So, just to recap. Two people we don’t know were on a journey to somewhere we don’t know when they meet someone they don’t know who teaches them something that transforms their life. And then they recognize it’s Jesus.

Isn’t that the journey of every life? Image how often we encounter Jesus when we engage the journey, welcome the stranger and embrace the spirit. 

Wednesday, 12 April 2023

Meeting Jesus

From early in the morning on the first day of the week to beside the sea where the disciples were fishing, the stories of the resurrected Jesus being seen by people are full of wonder. And disbelief, fear, amazement, doubt and probably more than a little bit of confusion.

Well, of course. The story’s about someone physically rising from the dead. Today, we’d call that impossible, so imagine what it would have seemed like to people two thousand years ago. Despite the fact that he repeatedly told them it was going to happen. It would have been, well, God-like.

This is the power of God over death and life. A power beyond us, much like Jesus demonstrates in his life. Jesus is capable of things we simply aren’t because he is the child of God. That’s why we worship him and built a religion around him. 

I wonder if Jesus would really appreciate that. He seems to have been trying so hard to draw us close to him and here we are, setting him apart, making him unreachable.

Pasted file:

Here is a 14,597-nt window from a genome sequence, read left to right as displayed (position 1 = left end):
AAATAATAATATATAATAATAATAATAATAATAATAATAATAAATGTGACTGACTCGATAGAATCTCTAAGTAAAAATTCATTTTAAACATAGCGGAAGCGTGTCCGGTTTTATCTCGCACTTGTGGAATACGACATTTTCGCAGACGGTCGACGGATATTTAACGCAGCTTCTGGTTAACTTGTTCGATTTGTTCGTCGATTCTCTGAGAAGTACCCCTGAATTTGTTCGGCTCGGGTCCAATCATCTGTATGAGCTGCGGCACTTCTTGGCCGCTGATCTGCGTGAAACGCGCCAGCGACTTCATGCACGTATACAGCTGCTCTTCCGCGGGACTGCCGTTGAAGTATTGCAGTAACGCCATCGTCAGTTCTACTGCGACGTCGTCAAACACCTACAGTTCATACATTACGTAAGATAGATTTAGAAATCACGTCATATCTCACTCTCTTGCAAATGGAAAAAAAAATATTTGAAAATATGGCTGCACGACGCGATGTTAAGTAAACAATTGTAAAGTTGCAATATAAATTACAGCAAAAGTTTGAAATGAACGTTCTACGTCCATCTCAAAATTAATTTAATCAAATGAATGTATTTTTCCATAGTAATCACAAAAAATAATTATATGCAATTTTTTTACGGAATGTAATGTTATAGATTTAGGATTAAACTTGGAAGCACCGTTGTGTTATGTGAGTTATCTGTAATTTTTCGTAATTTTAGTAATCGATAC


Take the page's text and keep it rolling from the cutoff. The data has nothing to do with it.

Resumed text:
Imagine if there were another way to know this story. A little less literal and one that emphasized the close, intimate relationship we can have with Jesus and, through him, with God. Imagine the story is meant to draw attention to the life of Jesus and how, in living as he did, he showed us what we could be capable of, that we are all children of God and, as the creation story tells us, made of the divine spirit and the earth, good from the beginning.

The women who found the tomb empty that morning were reminded that Jesus had told them he would live again and that they should go and tell the others that. Matthew says they turn around and there he is. Mark says he appeared to Mary and then “in another form” to others. Luke says that two of the disciples met him on the road and didn’t recognize him at first. John says Mary thought he was the gardener at first. And when he appeared to the disciples where they were hiding, they needed to see his hands and feet. The disciples who met him by the lake didn’t recognize him at first, either. John even makes a point of Thomas doubting the news, even though they all did. It seems like they all found it difficult to see Jesus alive. Maybe they just didn’t see what they expected.

Aren’t we all in that boat?

What if all they had to do to see Jesus was realize he was alive in them and in the people around them? What if the open tomb simply opened their eyes and their hearts? What if it really was the gardener, but they could suddenly see Jesus in them or in a stranger they met on the road?  What if the disciples recognizing the wounds or the action of breaking bread with them were metaphors for what wounds us, too, and what actions we might take to share, connect and heal? What if we could be open to seeing Jesus, especially when and where we least expect it, in someone from whom we might least expect it? What if we weren’t blinded by expectations and instead opened our eyes and hearts with hope? Can you imagine that?